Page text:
By Jane Kelly | 8 Mar 2016

To celebrate International Women’s Day, Director of Planning and Diversity Board member, Jane Kelly will take you through Urbis’ journey towards championing workplace diversity and cultural change.

At Urbis, it is a quest that is founded on the commitment to ensure everyone is provided with the opportunity to develop, advance and perform to their very best, regardless of gender, ethnicity, age, sexual orientation, physical ability or religion.

The Urbis Diversity Board was established after feedback received from the 2012 staff survey revealed very different perceptions between men and women around opportunities for career progression. The survey also confirmed that women weren’t progressing to senior roles at the same pace as their male colleagues. Managing Partner John Wynne and the Urbis Board saw the gap between male and female perceptions and opportunities for advancement as an incredibly important issue, not just around gender diversity, but for the future growth of the business and retention of its best talent.

The Diversity Board's aim is to elevate awareness of the importance of Urbis’ commitment to diversity, and to implement actions driving meaningful change throughout the company. A target was set for the number of female directors to increase to 40 per cent by 2019.

The Diversity Board’s aim is to elevate awareness of the importance of Urbis’ commitment to diversity, and to implement actions driving meaningful change throughout the company. A target was set for the number of female directors to increase to 40 per cent by 2019. This figure currently stands at 26 percent.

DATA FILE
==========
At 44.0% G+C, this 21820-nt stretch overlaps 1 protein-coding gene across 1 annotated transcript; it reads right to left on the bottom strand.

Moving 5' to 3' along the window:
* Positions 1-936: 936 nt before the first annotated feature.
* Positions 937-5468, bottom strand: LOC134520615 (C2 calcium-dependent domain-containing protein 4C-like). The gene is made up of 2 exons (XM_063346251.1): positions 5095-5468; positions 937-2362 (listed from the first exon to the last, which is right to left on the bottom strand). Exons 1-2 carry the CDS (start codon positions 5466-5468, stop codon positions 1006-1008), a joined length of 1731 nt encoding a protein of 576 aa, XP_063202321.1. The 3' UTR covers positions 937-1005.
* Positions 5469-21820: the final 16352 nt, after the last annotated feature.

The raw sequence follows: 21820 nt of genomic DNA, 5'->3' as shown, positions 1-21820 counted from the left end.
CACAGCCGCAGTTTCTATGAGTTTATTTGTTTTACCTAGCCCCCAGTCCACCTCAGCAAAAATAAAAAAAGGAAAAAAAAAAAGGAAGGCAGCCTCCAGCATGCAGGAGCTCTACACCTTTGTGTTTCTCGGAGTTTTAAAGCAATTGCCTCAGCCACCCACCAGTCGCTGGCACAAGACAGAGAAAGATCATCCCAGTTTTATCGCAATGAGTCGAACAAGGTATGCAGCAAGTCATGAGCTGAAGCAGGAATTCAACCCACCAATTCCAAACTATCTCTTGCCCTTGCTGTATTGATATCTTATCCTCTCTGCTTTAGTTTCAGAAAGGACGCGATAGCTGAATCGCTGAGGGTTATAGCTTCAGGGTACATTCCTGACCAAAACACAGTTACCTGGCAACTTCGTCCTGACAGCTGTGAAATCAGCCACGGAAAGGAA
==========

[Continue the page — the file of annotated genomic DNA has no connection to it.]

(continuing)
Director of Planning Jane Kelly joined the company in 2003 and currently works part time after taking time off to raise two children. Jane sits on the Urbis Diversity Board and has assisted the company better understand the benefits of a diverse workplace and has provided insights into practical ways this can be achieved.

“One of my passions is to improve the workplace experience and to facilitate a career path for all staff, particularly those working flexibly or part time. In my role on the Diversity Board I am proud to assist the company improve policies and procedures to facilitate flexible work arrangements for both men and women, and to assist staff reach their potential, regardless of their work arrangements,” said Jane.